DENVER– Rep. Ray Scott has again asked Governor John Hickenlooper to clean up the scandal-racked public trustee system, eliminate the ten politically appointed positions and transfer their duties to county treasurers. After more than a week, the Governor has ignored Scott’s request – as he has for nearly a year.
A Republican legislator from Grand Junction, Scott vowed to introduce a bill in 2013 to end the antiquated system of the governor-appointed public trustees in Adams, Arapahoe, Boulder, Douglas, El Paso, Jefferson, Larimer, Mesa, Pueblo and Weld counties. It will be a reform measure similar to House Bill 1329, sponsored by Scott this past session.
Though titled, “Concerning the County Treasurer Becoming The Public Trustee,” Scott said the bill was amended as a compromise to the governor and Democrats, and deleted references to the county treasurer assuming the public trustee duties.
“The Governor either ignored the merits of the original bill or got bad advice from his staff,” said Scott. “The statute creating the governor appointees is 118 years old. We’re the only state in the nation [with] this political patronage position.”
Scott’s bill is welcomed by several county treasurers who welcome eliminating the $72,500-a-year appointed public trustee position, and envision using that cost savings to help schools, parks and road maintenance in their counties.
To merge those functions into the county treasurer’s offices “is a no brainer,” said El Paso County Treasurer Bob Balink. He said it’s a natural fit because county treasures handle and track property liens and tax compliance. “It’s all related.”
Balink said the staffs of the public trustees would be moved to the treasurer’s offices, which might downsize positions if possible, and perform the duties. The unanswered question is whether the eliminated public trustees’ salary savings will be retained by the state or remain in the county budgets.
Until this month, Hickenlooper did not publicly react to news revealing abuse of funds by governor-appointed public trustees, the failure of his office to uphold a duty to monitor and audit the appointees’ offices. He finally called for the resignations of appointed public trustees on July 10.
Multiple requests by phone and email to the governor’s communications staff for comment by Hickenloper about the resignations, trustee reappointment requests and Scott’s bill went unanswered.
Hickenlooper almost seemed to ignore other stories of corruption published by the Denver Post and Grand Junction Sentinel over the past year that resulted in penalties imposed by the Colorado Independent Ethics Commission against the Colorado Public Trustees Association.
May 2010, the state’s most powerful foreclosure attorney Larry Castle of Denver hosted a fundraiser for El Paso County Public Trustee Thomas Mowle who was running for county clerk and recorder. Democrat Mowle lost his bid to Republican Wayne Williams, but garnered nearly $13,000 in campaign contributions from Castle, his wife and associates.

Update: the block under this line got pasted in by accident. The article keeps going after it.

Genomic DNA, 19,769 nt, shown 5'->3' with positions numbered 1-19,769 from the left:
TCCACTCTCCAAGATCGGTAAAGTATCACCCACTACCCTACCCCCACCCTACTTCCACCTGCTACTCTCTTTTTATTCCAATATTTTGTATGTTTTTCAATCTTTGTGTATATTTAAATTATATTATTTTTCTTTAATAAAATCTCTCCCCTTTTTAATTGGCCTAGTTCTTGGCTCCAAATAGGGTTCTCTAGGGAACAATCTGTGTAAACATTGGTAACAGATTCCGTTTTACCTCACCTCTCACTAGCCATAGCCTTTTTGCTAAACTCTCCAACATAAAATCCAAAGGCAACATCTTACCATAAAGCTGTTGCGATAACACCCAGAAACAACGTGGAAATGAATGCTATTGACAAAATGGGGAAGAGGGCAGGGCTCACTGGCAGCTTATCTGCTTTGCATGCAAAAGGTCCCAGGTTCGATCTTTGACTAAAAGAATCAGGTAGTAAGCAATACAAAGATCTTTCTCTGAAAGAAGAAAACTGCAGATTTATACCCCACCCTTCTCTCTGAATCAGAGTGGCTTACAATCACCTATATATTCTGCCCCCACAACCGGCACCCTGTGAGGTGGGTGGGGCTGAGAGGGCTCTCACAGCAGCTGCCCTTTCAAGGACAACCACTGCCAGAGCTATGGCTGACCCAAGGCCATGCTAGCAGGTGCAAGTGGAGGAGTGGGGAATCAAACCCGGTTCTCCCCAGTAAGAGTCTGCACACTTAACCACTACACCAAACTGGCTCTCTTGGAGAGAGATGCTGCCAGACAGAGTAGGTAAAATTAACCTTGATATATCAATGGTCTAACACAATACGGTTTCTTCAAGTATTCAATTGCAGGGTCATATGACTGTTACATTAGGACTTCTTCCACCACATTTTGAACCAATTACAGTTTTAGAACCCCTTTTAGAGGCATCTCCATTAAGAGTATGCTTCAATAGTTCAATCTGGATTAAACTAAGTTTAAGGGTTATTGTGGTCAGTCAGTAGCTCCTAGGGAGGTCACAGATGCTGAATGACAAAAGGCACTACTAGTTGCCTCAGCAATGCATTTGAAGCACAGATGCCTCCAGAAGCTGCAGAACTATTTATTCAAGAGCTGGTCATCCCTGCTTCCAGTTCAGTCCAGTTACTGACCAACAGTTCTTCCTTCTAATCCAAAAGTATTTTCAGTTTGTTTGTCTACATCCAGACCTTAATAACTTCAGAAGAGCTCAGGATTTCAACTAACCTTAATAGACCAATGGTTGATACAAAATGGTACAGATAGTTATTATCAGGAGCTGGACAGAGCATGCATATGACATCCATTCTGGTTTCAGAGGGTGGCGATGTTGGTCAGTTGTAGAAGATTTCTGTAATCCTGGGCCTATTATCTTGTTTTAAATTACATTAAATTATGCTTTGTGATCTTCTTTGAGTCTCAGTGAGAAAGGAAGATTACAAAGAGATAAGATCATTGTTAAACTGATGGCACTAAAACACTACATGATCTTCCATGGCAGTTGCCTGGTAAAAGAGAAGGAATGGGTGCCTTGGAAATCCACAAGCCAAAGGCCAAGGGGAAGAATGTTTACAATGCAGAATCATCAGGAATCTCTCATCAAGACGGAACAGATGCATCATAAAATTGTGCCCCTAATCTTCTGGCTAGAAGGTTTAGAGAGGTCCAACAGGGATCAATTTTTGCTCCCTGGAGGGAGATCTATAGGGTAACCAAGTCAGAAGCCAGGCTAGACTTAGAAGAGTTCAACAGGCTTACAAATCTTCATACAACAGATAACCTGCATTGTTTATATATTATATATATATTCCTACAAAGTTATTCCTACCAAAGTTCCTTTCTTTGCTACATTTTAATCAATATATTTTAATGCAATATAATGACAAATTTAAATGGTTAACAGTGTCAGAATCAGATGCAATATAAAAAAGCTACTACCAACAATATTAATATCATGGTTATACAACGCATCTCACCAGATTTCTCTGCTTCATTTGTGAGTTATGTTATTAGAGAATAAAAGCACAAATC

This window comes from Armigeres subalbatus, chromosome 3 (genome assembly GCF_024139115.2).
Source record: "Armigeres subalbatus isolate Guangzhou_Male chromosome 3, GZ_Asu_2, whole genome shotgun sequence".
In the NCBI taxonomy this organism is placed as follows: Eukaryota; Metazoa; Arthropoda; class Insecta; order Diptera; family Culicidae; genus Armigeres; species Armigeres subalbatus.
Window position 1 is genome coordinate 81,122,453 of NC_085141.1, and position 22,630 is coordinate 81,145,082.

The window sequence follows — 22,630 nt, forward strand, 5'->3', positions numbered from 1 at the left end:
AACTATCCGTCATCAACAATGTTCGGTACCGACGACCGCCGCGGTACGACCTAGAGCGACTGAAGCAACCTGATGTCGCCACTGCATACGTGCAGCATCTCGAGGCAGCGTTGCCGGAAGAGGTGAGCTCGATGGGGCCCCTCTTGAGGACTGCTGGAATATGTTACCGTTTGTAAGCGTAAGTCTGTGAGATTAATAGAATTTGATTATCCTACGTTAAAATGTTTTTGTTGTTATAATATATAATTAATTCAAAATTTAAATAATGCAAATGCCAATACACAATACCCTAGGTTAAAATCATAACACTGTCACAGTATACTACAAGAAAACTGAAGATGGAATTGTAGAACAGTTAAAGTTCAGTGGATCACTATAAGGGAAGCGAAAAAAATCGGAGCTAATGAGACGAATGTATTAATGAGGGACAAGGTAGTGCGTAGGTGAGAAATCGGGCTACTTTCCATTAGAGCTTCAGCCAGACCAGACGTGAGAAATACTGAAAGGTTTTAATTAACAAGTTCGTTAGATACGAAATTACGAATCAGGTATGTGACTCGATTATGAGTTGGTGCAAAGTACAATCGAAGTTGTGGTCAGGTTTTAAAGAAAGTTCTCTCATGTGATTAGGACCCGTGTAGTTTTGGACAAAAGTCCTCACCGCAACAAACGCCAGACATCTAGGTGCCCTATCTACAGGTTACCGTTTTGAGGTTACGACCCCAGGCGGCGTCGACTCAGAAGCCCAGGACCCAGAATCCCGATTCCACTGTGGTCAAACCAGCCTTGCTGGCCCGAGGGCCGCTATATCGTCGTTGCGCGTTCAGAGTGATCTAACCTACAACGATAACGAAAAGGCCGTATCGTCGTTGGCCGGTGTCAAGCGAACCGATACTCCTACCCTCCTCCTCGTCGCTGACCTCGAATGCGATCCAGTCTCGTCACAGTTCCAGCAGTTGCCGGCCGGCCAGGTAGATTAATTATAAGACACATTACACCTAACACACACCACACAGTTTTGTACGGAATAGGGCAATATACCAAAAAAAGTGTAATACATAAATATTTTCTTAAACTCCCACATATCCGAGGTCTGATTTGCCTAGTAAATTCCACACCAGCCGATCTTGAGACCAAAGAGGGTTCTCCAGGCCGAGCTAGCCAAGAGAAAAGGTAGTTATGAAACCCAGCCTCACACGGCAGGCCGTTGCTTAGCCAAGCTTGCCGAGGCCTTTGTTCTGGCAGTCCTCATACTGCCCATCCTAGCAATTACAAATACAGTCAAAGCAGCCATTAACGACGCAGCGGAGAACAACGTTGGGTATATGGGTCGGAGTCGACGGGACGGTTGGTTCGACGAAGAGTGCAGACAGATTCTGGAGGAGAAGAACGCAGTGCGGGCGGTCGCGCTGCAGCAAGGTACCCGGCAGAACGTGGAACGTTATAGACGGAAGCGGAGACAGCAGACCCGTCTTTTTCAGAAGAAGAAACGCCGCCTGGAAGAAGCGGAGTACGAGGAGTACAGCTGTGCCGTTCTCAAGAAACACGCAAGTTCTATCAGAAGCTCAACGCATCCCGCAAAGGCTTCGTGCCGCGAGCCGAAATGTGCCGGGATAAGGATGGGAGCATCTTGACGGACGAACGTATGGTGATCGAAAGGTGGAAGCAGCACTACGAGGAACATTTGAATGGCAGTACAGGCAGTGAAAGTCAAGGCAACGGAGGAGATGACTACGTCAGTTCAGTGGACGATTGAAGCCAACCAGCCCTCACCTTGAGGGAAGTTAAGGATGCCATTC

June 2011, the Colorado Public Trustee Association hosted a conference in Black Hawk, and at least 32 trustees stayed in $99-a-night hotel rooms at the Ameristar Casino. According to an email from CPTA, the rooms were paid for from the $13,500 contributions from the state’s leading foreclosure law firm Castle & Meinhold (now known as Castle Stawiarski LLC law firm) and Government Technology Systems.
October 2011, an attorney for Denver-based Sherman & Howard law firm reportedly held a seminar to instruct the public trustees about ethics violations under Amendment 41 – in a preliminary step to counter a complaint filed by Colorado Ethics Watch.
November 2011, Colorado Ethics Watch filed a complaint against CPTA with the Colorado Independent Ethics Commission, alleging the nonprofit association took money in excess of the $53 gift limit per individual under Amendment 41.
February 2012, the CPTA and Colorado Ethics Watch agreed to the sanctions imposed by the Colorado Independent Ethics Commission that demanded payment of nearly $3,000 in fines divided among 32 counties, and additional ethics training for public trustees.
March 2012, Scott’s reform bill is introduced in the House Local Government Affairs Committee, subsequently amended and finally passed by both chambers, and signed into law by the Governor on May 21.
July 4, 2012, the Governor’s staff notified appointed public trustees of new guidelines that included a ban on the using government-owned vehicles for private use, prohibiting office expenditures greater than $5,000 without Hickenlooper’s approval, mandatory reporting of potential conflict of interests, and a recommendation that private donations be used to fund employee-recognition events and gifts. The guidelines might have been in response to pending stories by the Denver Post and Grand Junction Sentinel.
July 8, 2012, the Denver Post breaks an investigative story that reveals rampant misuse of public funds by the ten appointed public trustees – the scandal ranges from Pueblo County Public Trustee Nick Gradisar who received at least $2,000 per month rent on the office located in a building that he owns since August 2007 – a total of $120,000 – to Adams County Public Trustee Carol Snyder who charged the office $791 monthly payment for a new Dodge Nitro for her personal use from 2007 to January 2011, when presumably the car was paid off, and continues to bill for a Sirius-XM satellite radio system.
Scott said he expects the governor to have a different attitude toward his bill in this session because public has been informed of the numerous ethics problems and unnecessary spending on the 10 appointees.
“The cow is out of the barn,” declared Scott.